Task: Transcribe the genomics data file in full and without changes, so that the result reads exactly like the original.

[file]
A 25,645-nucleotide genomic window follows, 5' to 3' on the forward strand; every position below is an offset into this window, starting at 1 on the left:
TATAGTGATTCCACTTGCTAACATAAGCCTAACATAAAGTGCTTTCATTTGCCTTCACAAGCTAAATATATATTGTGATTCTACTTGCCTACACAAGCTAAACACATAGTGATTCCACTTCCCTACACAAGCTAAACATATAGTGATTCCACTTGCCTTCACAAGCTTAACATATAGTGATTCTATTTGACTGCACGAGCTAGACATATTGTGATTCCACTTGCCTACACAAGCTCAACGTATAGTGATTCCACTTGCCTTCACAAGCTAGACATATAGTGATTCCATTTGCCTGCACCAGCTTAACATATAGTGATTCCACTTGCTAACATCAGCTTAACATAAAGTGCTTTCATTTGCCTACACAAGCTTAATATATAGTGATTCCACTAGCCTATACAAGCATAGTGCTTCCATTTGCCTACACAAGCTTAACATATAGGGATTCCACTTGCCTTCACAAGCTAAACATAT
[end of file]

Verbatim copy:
A 25,645-nucleotide genomic window follows, 5' to 3' on the forward strand; every position below is an offset into this window, starting at 1 on the left:
TATAGTGATTCCACTTGCTAACATAAGCCTAACATAAAGTGCTTTCATTTGCCTTCACAAGCTAAATATATATTGTGATTCTACTTGCCTACACAAGCTAAACACATAGTGATTCCACTTCCCTACACAAGCTAAACATATAGTGATTCCACTTGCCTTCACAAGCTTAACATATAGTGATTCTATTTGACTGCACGAGCTAGACATATTGTGATTCCACTTGCCTACACAAGCTCAACGTATAGTGATTCCACTTGCCTTCACAAGCTAGACATATAGTGATTCCATTTGCCTGCACCAGCTTAACATATAGTGATTCCACTTGCTAACATCAGCTTAACATAAAGTGCTTTCATTTGCCTACACAAGCTTAATATATAGTGATTCCACTAGCCTATACAAGCATAGTGCTTCCATTTGCCTACACAAGCTTAACATATAGGGATTCCACTTGCCTTCACAAGCTAAACATAT